Self-Care Lessons from my Dog
If you’ve ever spent any time on social media, you know how much people love their pets. We view and share photos and videos of our four-legged friends with enthusiasm, and the images are sure to bring us smiles of affection and enjoyment.
What is it about our animal companions that is so heart-warming? Of course, it feels good to be connected to other creatures, and the health benefits of having a pet are well-established. A number of studies have explored the ways that pets improve our cardiovascular and emotional health
Pets can also be good teachers of self-care, if we pay attention. They are naturally vulnerable and authentic - characteristics that experts like Brené Brown
associate with “whole-hearted living”. Here are a few of the self-care lessons that I’ve learned from my dog, Princess:
- Be Curious — Even if you’re in the same place with the same people, stay present and engaged. If you want to keep growing, don’t assume you know everything about anything. Allow yourself to ask questions and take in new information. Curiosity is a key ingredient of mindfulness and a critical tool for creating breakthroughs in thinking and behavior. When I take a walk with Princess, she models a vivid experience of living in the moment.
- Relax — You probably remember from science class that the automatic part of our neurological system is designed with two complementary parts — one which helps us respond to challenges and emergencies (i.e. the sympathetic system which activates the stress response) and the other which promotes rest and repair (i.e. the parasympathetic system which activates the relaxation response). To maintain optimal health, we need a balance of stimulation between the two. Our busy culture often promotes overstimulation of the stress response. Our pets are great reminders to slow down and balance things out.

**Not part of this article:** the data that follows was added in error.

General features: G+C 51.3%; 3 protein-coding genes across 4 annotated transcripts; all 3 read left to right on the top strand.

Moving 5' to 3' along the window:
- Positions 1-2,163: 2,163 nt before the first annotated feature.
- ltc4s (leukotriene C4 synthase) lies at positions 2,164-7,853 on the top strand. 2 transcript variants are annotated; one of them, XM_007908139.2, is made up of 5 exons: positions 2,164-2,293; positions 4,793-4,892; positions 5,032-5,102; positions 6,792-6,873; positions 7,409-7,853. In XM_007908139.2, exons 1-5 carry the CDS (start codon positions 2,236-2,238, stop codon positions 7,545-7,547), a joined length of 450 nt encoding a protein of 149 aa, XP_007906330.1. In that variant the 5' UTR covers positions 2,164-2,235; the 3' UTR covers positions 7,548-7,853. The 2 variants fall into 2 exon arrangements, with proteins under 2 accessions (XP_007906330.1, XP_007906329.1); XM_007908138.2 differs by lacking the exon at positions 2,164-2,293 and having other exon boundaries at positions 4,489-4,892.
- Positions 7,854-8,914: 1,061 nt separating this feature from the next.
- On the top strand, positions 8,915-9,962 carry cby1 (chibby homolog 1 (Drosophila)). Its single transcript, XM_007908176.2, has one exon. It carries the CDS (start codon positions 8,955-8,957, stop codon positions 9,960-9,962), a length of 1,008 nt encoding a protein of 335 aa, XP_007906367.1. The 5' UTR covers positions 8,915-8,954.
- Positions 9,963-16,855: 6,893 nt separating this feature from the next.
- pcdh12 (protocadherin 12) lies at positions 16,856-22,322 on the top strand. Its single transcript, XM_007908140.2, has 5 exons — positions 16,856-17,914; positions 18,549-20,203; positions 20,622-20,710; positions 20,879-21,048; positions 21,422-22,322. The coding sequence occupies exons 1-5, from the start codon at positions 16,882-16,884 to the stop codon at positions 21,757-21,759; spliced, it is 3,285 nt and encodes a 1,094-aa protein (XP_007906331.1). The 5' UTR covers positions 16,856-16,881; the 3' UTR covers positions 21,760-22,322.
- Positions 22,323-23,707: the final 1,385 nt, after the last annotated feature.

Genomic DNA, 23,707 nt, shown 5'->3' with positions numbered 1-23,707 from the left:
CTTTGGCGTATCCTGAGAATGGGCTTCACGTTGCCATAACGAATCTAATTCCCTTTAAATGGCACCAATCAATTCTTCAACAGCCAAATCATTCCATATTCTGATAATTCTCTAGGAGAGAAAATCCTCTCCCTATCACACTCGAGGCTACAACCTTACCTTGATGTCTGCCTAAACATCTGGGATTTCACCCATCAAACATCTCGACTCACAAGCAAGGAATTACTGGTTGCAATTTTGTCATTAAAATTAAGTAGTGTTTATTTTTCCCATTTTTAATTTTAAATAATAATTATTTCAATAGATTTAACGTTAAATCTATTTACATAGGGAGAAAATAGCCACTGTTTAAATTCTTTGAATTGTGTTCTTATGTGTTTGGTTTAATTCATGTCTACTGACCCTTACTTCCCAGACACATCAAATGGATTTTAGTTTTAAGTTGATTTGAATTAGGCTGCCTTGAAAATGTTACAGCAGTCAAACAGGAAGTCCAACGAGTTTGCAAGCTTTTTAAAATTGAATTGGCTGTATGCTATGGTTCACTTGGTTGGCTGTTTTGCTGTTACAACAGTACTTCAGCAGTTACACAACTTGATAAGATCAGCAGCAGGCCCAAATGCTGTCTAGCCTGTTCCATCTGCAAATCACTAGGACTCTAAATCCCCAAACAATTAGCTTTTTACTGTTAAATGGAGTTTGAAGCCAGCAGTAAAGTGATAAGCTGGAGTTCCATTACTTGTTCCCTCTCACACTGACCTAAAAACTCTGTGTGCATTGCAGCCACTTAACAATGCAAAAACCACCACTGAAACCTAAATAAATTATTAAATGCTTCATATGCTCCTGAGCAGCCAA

- Cuddle —Dogs have obvious physical needs like food, shelter, water and exercise. They want more though. They want to be petted and cuddled. It’s not just that we help them scratch in places that they can’t easily reach. It is also apparent that they enjoy our company and our touch. Research demonstrates that cuddling helps meet important physical and emotional needs. In this age of electronic interaction, we need to make sure we’re getting some cuddle-time too!
- Ask for What you Want and Need — When our pets sidle up to us for some love and attention, who can resist? They aren’t shy about asking, and even if we can’t accommodate them at the moment, they’ll try again later. They don’t seem to worry about what we think or whether we’ll reject them. Did you ever notice how good it feels to be able to make them happy? People like to be of service. Next time you get stopped from making a request, consider this: When you don’t ask, you are denying someone an opportunity for kindness and generosity.
- Show Appreciation — The sight of our dogs bounding to meet us, tails wagging, brings us joy. It embodies a warm sense of welcome, love and belonging that never gets old to us. To our delight, it never gets old to our companions, either! We know what makes them happy — seeing us come home, scratching them in their favorite place, taking them on a walk, feeding them - because they show us. Fortunately for both of us, their expressions of appreciation help reinforce our desire to do more of what they like...which is good for us too (see #4).
What about you? What self-care lessons have you learned from your pet? Please share your thoughts in the comments below!